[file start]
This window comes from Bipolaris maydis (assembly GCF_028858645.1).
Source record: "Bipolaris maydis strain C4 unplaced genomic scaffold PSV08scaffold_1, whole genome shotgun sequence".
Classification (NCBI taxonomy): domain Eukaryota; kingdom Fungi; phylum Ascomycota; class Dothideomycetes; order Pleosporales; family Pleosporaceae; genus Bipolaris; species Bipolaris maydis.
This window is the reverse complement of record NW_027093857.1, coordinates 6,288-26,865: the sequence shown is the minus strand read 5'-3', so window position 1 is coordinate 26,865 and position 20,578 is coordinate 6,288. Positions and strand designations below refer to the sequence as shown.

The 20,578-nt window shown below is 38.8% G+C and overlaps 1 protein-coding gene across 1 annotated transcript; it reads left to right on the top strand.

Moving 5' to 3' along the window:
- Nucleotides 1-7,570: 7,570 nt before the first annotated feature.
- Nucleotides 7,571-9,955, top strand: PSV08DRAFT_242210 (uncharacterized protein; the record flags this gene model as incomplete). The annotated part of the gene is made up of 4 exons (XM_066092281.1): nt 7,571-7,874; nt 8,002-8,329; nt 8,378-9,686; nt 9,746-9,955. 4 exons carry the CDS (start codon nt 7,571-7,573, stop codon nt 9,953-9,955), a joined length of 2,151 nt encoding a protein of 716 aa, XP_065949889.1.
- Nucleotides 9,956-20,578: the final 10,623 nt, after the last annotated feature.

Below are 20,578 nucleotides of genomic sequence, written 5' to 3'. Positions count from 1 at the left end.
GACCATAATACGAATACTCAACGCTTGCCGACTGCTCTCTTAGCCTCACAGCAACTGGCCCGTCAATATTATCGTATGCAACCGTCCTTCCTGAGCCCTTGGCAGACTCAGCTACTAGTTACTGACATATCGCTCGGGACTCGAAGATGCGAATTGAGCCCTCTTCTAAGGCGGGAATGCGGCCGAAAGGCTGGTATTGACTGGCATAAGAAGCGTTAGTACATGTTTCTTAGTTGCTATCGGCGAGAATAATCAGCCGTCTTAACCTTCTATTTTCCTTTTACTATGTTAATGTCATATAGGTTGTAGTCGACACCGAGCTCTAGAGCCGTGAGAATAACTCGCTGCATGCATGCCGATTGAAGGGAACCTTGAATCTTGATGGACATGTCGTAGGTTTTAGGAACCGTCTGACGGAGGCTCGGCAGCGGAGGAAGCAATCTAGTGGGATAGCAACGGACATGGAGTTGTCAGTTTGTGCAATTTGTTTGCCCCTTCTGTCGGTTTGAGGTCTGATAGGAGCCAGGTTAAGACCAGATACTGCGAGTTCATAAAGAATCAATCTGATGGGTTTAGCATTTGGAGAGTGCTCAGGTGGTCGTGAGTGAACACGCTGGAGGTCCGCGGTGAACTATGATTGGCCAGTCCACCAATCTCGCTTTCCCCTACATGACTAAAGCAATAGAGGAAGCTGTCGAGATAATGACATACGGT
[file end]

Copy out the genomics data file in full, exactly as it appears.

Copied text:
This window comes from Bipolaris maydis (assembly GCF_028858645.1).
Source record: "Bipolaris maydis strain C4 unplaced genomic scaffold PSV08scaffold_1, whole genome shotgun sequence".
Classification (NCBI taxonomy): domain Eukaryota; kingdom Fungi; phylum Ascomycota; class Dothideomycetes; order Pleosporales; family Pleosporaceae; genus Bipolaris; species Bipolaris maydis.
This window is the reverse complement of record NW_027093857.1, coordinates 6,288-26,865: the sequence shown is the minus strand read 5'-3', so window position 1 is coordinate 26,865 and position 20,578 is coordinate 6,288. Positions and strand designations below refer to the sequence as shown.

The 20,578-nt window shown below is 38.8% G+C and overlaps 1 protein-coding gene across 1 annotated transcript; it reads left to right on the top strand.

Moving 5' to 3' along the window:
- Nucleotides 1-7,570: 7,570 nt before the first annotated feature.
- Nucleotides 7,571-9,955, top strand: PSV08DRAFT_242210 (uncharacterized protein; the record flags this gene model as incomplete). The annotated part of the gene is made up of 4 exons (XM_066092281.1): nt 7,571-7,874; nt 8,002-8,329; nt 8,378-9,686; nt 9,746-9,955. 4 exons carry the CDS (start codon nt 7,571-7,573, stop codon nt 9,953-9,955), a joined length of 2,151 nt encoding a protein of 716 aa, XP_065949889.1.
- Nucleotides 9,956-20,578: the final 10,623 nt, after the last annotated feature.

Below are 20,578 nucleotides of genomic sequence, written 5' to 3'. Positions count from 1 at the left end.
GACCATAATACGAATACTCAACGCTTGCCGACTGCTCTCTTAGCCTCACAGCAACTGGCCCGTCAATATTATCGTATGCAACCGTCCTTCCTGAGCCCTTGGCAGACTCAGCTACTAGTTACTGACATATCGCTCGGGACTCGAAGATGCGAATTGAGCCCTCTTCTAAGGCGGGAATGCGGCCGAAAGGCTGGTATTGACTGGCATAAGAAGCGTTAGTACATGTTTCTTAGTTGCTATCGGCGAGAATAATCAGCCGTCTTAACCTTCTATTTTCCTTTTACTATGTTAATGTCATATAGGTTGTAGTCGACACCGAGCTCTAGAGCCGTGAGAATAACTCGCTGCATGCATGCCGATTGAAGGGAACCTTGAATCTTGATGGACATGTCGTAGGTTTTAGGAACCGTCTGACGGAGGCTCGGCAGCGGAGGAAGCAATCTAGTGGGATAGCAACGGACATGGAGTTGTCAGTTTGTGCAATTTGTTTGCCCCTTCTGTCGGTTTGAGGTCTGATAGGAGCCAGGTTAAGACCAGATACTGCGAGTTCATAAAGAATCAATCTGATGGGTTTAGCATTTGGAGAGTGCTCAGGTGGTCGTGAGTGAACACGCTGGAGGTCCGCGGTGAACTATGATTGGCCAGTCCACCAATCTCGCTTTCCCCTACATGACTAAAGCAATAGAGGAAGCTGTCGAGATAATGACATACGGT